Ultrafast nonlinear optics in semiconductors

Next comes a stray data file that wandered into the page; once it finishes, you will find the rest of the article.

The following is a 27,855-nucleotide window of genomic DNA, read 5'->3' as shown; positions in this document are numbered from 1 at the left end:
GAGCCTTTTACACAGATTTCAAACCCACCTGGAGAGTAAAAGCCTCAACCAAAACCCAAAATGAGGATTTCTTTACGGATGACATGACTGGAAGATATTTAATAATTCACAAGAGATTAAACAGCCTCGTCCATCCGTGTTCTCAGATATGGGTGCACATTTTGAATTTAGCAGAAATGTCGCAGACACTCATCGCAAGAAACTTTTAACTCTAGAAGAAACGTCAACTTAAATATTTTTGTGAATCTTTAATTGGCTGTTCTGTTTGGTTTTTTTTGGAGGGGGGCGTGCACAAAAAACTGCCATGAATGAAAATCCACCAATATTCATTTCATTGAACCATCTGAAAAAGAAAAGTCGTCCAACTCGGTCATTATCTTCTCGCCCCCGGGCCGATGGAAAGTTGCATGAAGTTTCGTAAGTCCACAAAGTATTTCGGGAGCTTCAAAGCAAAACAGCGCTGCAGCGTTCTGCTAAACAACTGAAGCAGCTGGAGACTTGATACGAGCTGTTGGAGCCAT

The nonlinear optical phenomena which occur in semiconductor materials on a femtosecond to picosecond timescale have recently generated much interest, especially in the field of telecommunications where the development of all-optical switching devices based on semiconductors promises a considerable reduction in the complexity of design coupled with a large increase in the speed of operation. This thesis examines the underlying ultrafast physical processes with the aim of providing a clear understanding of the mechanisms involved. The two main regimes of operation are investigated, namely off-resonance excitation where virtual processes are important and on-resonance excitation where real carriers are photogenerated, and in each case a particular system of interest is studied. For the virtual regime of operation, a recent proposal is examined which suggests the use of bandstructure engineering for a semiconductor quantum well in order to enhance the nonlinear optical response by the introduction of additional resonant transitions between subbands. A number of descriptions of the device are presented, and it is concluded that the technique does not necessarily lead to an improved response. An example of on-resonance phenomena is provided by the modelling of the fast refractive index changes in semiconductor laser amplifiers which have been observed in recent experiments. A simple physical model is developed which predicts the behaviour seen in the experimental observations. The nonlinear optical response of the laser amplifier promises the development of fast all-optical switching based on these devices. The thesis also examines the difficulties associated with describing the interaction of semiconductor material and electromagnetic field, and in particular looks at the formulation of a gauge invariant procedure for calculating values of the susceptibility. The propagation of a light beam along the plane of a semiconductor quantum well is discussed, and the gauge invariance of susceptibility calculations performed in the so called A.p and E.r gauges is explicitly demonstrated. Finally, a brief exploration is undertaken of the effects of bandstructure on the optical response of a semiconductor, and two quantum well models for the calculation of a more realistic bandstructure are presented which employ infinite and finite wells respectively.